A faith with its roots in pre-Christian culture is still attracting converts. Neil Hudson talks to the man behind the country’s oldest Pagan gathering
MENTION the word Paganism to most people and it will probably conjure up images of ancient rituals conducted by people in hoods tramping round the mist-filled fields of pre-Roman Britain.
The reality is that Paganism is very much alive and well and Yorkshire has the longest running Pagan moot in the country.
In Leeds alone there are three active moots and another two in Wakefield, with others in Huddersfield and beyond. Earlier this month the Wakefield Pagan Moot celebrated its 25th anniversary, making it the longest running in the country, and Steve Jones, who founded the moot, believes for many people Paganism offers an alternative to the mainstream religions.
“The moot is an ancient tradition. It is essentially a meeting. In times gone by, it would be the time when all the people in the village came together to decide how they were going to divide up all the crops and what they were going to spend money on and so on.
“That is why we have things like moot halls, or town halls today,” he says.
“Paganism is an umbrella term, so just like there are different denominations of Christianity, the same applies to Paganism.”
Jones, 56, who works as clerk for the courts and tribunals service in Leeds, points out that the West Yorkshire Pagan Meet-up Group has 256 members.
“I believe this makes it the largest Pagan group in the region and possibly the north of England,” he says.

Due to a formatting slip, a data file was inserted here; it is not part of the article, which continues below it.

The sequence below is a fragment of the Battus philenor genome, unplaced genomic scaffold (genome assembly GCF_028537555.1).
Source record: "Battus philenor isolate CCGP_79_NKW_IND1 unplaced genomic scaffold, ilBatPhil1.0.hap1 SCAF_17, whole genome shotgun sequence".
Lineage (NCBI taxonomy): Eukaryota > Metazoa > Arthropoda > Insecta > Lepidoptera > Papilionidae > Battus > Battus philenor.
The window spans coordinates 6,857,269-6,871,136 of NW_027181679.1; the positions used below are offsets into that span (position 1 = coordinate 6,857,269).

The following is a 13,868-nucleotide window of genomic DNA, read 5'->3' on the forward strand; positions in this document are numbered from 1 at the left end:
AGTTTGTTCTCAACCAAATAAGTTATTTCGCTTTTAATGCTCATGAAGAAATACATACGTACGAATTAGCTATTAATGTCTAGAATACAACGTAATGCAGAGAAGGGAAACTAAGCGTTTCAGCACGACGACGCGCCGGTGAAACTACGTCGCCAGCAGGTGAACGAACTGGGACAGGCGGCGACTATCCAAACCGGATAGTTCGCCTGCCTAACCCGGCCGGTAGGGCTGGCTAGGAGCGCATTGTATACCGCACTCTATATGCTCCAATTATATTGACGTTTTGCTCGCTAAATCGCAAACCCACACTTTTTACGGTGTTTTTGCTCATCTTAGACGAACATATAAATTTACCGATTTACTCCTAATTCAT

“The Wakefield Pagan Moot being 25 years continuous is now the longest running moot in the UK still going and the only one with the original organiser.” He says the Wakefield moot gather on the first Monday of the month in an upstairs bar in the centre of Wakefield. But rather than being a dwindling band, he says numbers are actually on the rise.
“Paganism is the fastest growing religion in the UK although not the world. It is also the only religion Britain gave to the rest of the world, all our other religions are imported or, if like the Jehovah’s Witnesses, originated here are variants on existing ones,” he says.
“It is also a living religion in that it is evolving as it has no set text so can be interpreted in different ways.
“It is also not an evangelical religion in that I don’t knock on doors asking people if they worship the horned god or the goddess, we let people find us.”
The Pagan initiation ceremony bears many similarities with that of freemasonry. In both cases, the initiate is brought into the sacred place at the north east corner, symbolically representing the so-called “foundation stone”, the central notion here being that the initiate has only just entered an “other” world, one in which the language of myth and metaphor dominate.
“There are many similarities with the rituals practised in freemasonry and some of them are drawn from it. Some of the festivals which we celebrate today and take for granted, like Easter and Christmas, have Pagan roots,” says Jones.
“Religions have borrowed things from each other for millennia, so this is nothing new.”
Paganism encompasses a diverse community, including wiccans, druids, shamans, sacred ecologists, Odinists and heathens, all of whom make up parts of the Pagan community. Some groups concentrate on specific traditions or practices such as ecology, witchcraft, Celtic traditions or certain gods. Most Pagans share an ecological vision that comes from the Pagan belief in the organic vitality and spirituality of the natural world.
The word “Pagan” comes from Paganus, meaning “country dweller”, and its followers have long been the subject of persecution and ridicule. The Romans, for instance, were said to have a deep distrust of people with these beliefs.
This meant in the past they were forced to defend themselves against false accusations such as devil-worshipping and claims they practice black magic, and that their practices involve harming people or animals.